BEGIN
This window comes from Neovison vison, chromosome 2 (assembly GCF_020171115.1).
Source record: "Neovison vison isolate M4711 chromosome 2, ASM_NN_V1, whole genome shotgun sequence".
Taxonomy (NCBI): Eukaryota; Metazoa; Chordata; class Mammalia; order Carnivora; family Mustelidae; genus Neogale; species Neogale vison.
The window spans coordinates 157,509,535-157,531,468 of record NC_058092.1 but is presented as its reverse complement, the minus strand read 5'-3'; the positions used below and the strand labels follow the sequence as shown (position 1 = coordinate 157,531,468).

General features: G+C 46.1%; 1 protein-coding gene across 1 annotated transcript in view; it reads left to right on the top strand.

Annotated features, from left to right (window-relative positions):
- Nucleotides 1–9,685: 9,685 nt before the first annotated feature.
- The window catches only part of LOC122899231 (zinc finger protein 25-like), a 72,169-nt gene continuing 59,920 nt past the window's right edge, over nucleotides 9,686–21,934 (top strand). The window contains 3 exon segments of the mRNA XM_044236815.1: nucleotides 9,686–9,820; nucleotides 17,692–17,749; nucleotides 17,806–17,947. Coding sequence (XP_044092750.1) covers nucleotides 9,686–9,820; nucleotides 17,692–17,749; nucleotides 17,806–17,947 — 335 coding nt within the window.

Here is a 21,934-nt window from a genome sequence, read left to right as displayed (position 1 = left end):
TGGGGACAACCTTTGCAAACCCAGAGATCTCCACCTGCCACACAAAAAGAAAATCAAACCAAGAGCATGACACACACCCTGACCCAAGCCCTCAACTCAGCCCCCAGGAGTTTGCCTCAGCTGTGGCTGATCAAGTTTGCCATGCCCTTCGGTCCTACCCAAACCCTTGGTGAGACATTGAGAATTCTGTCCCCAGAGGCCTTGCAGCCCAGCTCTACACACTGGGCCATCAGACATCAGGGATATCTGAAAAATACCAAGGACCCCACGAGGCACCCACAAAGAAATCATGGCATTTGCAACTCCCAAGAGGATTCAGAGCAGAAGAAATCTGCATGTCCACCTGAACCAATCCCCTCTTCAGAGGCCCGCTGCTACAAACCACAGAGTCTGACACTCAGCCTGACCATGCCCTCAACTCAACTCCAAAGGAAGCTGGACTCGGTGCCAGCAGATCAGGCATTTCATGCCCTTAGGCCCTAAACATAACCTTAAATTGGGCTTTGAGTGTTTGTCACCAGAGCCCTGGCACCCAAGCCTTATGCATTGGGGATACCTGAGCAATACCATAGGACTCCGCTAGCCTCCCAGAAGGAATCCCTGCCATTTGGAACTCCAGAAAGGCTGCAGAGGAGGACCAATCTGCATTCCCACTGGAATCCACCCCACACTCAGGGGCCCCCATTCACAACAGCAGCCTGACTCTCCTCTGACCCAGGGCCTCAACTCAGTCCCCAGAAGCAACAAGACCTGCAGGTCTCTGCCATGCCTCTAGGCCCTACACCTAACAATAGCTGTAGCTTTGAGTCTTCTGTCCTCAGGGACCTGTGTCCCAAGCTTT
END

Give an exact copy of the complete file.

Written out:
This window comes from Neovison vison, chromosome 2 (assembly GCF_020171115.1).
Source record: "Neovison vison isolate M4711 chromosome 2, ASM_NN_V1, whole genome shotgun sequence".
Taxonomy (NCBI): Eukaryota; Metazoa; Chordata; class Mammalia; order Carnivora; family Mustelidae; genus Neogale; species Neogale vison.
The window spans coordinates 157,509,535-157,531,468 of record NC_058092.1 but is presented as its reverse complement, the minus strand read 5'-3'; the positions used below and the strand labels follow the sequence as shown (position 1 = coordinate 157,531,468).

General features: G+C 46.1%; 1 protein-coding gene across 1 annotated transcript in view; it reads left to right on the top strand.

Annotated features, from left to right (window-relative positions):
- Nucleotides 1–9,685: 9,685 nt before the first annotated feature.
- The window catches only part of LOC122899231 (zinc finger protein 25-like), a 72,169-nt gene continuing 59,920 nt past the window's right edge, over nucleotides 9,686–21,934 (top strand). The window contains 3 exon segments of the mRNA XM_044236815.1: nucleotides 9,686–9,820; nucleotides 17,692–17,749; nucleotides 17,806–17,947. Coding sequence (XP_044092750.1) covers nucleotides 9,686–9,820; nucleotides 17,692–17,749; nucleotides 17,806–17,947 — 335 coding nt within the window.

Here is a 21,934-nt window from a genome sequence, read left to right as displayed (position 1 = left end):
TGGGGACAACCTTTGCAAACCCAGAGATCTCCACCTGCCACACAAAAAGAAAATCAAACCAAGAGCATGACACACACCCTGACCCAAGCCCTCAACTCAGCCCCCAGGAGTTTGCCTCAGCTGTGGCTGATCAAGTTTGCCATGCCCTTCGGTCCTACCCAAACCCTTGGTGAGACATTGAGAATTCTGTCCCCAGAGGCCTTGCAGCCCAGCTCTACACACTGGGCCATCAGACATCAGGGATATCTGAAAAATACCAAGGACCCCACGAGGCACCCACAAAGAAATCATGGCATTTGCAACTCCCAAGAGGATTCAGAGCAGAAGAAATCTGCATGTCCACCTGAACCAATCCCCTCTTCAGAGGCCCGCTGCTACAAACCACAGAGTCTGACACTCAGCCTGACCATGCCCTCAACTCAACTCCAAAGGAAGCTGGACTCGGTGCCAGCAGATCAGGCATTTCATGCCCTTAGGCCCTAAACATAACCTTAAATTGGGCTTTGAGTGTTTGTCACCAGAGCCCTGGCACCCAAGCCTTATGCATTGGGGATACCTGAGCAATACCATAGGACTCCGCTAGCCTCCCAGAAGGAATCCCTGCCATTTGGAACTCCAGAAAGGCTGCAGAGGAGGACCAATCTGCATTCCCACTGGAATCCACCCCACACTCAGGGGCCCCCATTCACAACAGCAGCCTGACTCTCCTCTGACCCAGGGCCTCAACTCAGTCCCCAGAAGCAACAAGACCTGCAGGTCTCTGCCATGCCTCTAGGCCCTACACCTAACAATAGCTGTAGCTTTGAGTCTTCTGTCCTCAGGGACCTGTGTCCCAAGCTTT